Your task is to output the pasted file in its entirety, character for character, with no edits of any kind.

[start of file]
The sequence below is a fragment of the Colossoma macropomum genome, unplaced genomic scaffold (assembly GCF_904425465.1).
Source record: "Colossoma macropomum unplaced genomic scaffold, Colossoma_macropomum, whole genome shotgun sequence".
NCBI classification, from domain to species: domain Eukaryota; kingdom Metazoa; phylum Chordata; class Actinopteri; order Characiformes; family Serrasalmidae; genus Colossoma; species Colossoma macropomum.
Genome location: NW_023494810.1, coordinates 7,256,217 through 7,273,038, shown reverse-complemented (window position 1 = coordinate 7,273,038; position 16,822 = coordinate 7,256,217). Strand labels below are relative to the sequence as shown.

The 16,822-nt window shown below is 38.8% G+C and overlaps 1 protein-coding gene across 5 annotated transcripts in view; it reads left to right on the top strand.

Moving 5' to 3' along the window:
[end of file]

The sequence below is a fragment of the Colossoma macropomum genome, unplaced genomic scaffold (assembly GCF_904425465.1).
Source record: "Colossoma macropomum unplaced genomic scaffold, Colossoma_macropomum, whole genome shotgun sequence".
NCBI classification, from domain to species: domain Eukaryota; kingdom Metazoa; phylum Chordata; class Actinopteri; order Characiformes; family Serrasalmidae; genus Colossoma; species Colossoma macropomum.
Genome location: NW_023494810.1, coordinates 7,256,217 through 7,273,038, shown reverse-complemented (window position 1 = coordinate 7,273,038; position 16,822 = coordinate 7,256,217). Strand labels below are relative to the sequence as shown.

The 16,822-nt window shown below is 38.8% G+C and overlaps 1 protein-coding gene across 5 annotated transcripts in view; it reads left to right on the top strand.

Moving 5' to 3' along the window: